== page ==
The Atlanta Falcons announced that they have released wide receiver Roddy White, the longest-tenured player on the roster. The Falcons made White their top selection in the 2005 NFL Draft and over the past 11 years the receiver has gone to break all of the team’s receiving records. Over his stint in Atlanta, the four-time Pro Bowler caught 808 catches for 10,863 yards and 63 touchdowns, all team records.
White’s production came to a sharp decline in 2015 with just 43 catches for 506 yards and a single touchdown after averaging 88 receptions, 1,175 yards and 11 touchdowns in the eight previous seasons as a starter. White was vocal about his lack of usage early in the season when in Week Two he had his first game since 2006 where he was held without a catch. That was followed up by two receptions for just eight yards over the next two weeks before his public declaration about his usage. White did see increased production and usage following the Falcons’ Week 10 bye week, yet it was still a far cry from his usual production over his entire career.
White, 34, also struggled with injuries as well in recent years missing a combined five games in 2013 and 2014, but also gutting through other injuries through large portions of the other seasons, which helped prompt the drop in production in both seasons. He did not miss a single game through the first eight years of his NFL career until 2013.
As a first-round pick out of the University of Alabama at Birmingham, White came to Atlanta with high expectations in 2005. However he failed to meet those expectations due to self-professed immaturity issues leading to an inability to impact on the field. However in 2007 things turned around for White thanks in part to the guidance of veteran receiver Joe Horn. That continued in 2008 with the introduction of new wide receivers coach Terry Robiskie, who took a very active role in White’s development. White earned his first trip to the Pro Bowl that year with a then career-high of 88 receptions for 1,382 yards and seven touchdowns.
He continued to improve upon those marks over the next two seasons, maturing alongside quarterback Matt Ryan. In 2009, White set a career benchmark with 11 receiving touchdowns and in 2010 set new career-highs with 115 receptions and 1,389 yards. His reception total in 2010 topped the entire league.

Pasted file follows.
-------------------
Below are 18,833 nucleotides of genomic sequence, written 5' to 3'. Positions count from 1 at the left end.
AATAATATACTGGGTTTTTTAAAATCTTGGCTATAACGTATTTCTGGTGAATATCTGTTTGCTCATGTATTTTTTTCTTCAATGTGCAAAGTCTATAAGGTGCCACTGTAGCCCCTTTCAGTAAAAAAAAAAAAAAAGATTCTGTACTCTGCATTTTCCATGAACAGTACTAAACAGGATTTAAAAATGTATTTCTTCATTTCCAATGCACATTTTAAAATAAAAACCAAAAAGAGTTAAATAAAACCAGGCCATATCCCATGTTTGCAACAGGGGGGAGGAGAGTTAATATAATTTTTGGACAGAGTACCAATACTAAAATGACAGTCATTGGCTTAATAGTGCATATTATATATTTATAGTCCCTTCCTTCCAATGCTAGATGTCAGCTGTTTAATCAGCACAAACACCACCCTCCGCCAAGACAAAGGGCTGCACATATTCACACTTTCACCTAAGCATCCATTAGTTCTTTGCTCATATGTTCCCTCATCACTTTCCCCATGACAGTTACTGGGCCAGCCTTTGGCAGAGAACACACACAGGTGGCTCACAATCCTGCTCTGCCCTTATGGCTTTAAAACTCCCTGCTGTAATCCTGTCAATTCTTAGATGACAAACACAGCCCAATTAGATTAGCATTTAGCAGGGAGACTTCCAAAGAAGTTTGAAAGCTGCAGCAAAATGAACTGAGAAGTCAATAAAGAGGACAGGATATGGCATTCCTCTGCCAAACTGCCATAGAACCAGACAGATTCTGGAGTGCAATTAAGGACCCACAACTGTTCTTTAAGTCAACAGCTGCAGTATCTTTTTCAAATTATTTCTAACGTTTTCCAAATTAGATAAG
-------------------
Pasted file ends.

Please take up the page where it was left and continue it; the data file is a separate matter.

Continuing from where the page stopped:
Yet despite his enduring legacy as one of the greatest receivers in Falcons history, White’s age, declining production and high price tag led to his dismissal. According to Over the Cap, the Falcons will save $2.3625 million against their 2016 salary cap by releasing White and avoiding his $6.1375 million cap hit. White professed earlier this offseason that he had no plans to take a pay cut in order to stay on with the Falcons.
White indicated after the season that he would remain a “Falcon forever and ever,” raising questions about whether or not he will decide to continue playing in another uniform or opt to retire. White told ESPN’s Josina Anderson that he would like to keep playing for another year or two.
Upon his release, fellow 2005 draftee in defensive tackle Jonathan Babineaux now becomes the team’s longest-tenured player.
Team owner Arthur Blank released a statement upon White’s release:
“Roddy is one of the greatest players to ever put on a Falcons uniform, and even more importantly he is a man of tremendous character that I and my entire family have profound personal affection and respect for. I have developed a special relationship with him over the years, my children have grown admiring him and our partners and I all share a debt of gratitude for what he has meant to us and our team. Truly, there are no words to adequately express my thanks for all he has meant to me, my family, the Falcons and to this community, both on and off the field. He has been a difference maker in every way and has touched numerous lives here in Atlanta.
Roddy will forever be part of the Falcons family and I’m confident our fans will always remember and be grateful for the exemplary way he has represented them over the last 11 years. We wish him nothing but the very best and, on a personal level, we look forward to a lifetime relationship with Roddy and his family.
It is always a challenge to balance how we feel about a particular player with the implications of the salary cap, as well as the clear commitment we have to our fans and stakeholders to assemble a championship-caliber roster each and every year. After a lot of discussion with Thomas (Dimitroff), Dan (Quinn), and others, the difficult decision we’ve made today was ultimately driven by the need to address some key areas on our roster and ultimately to meet that commitment.”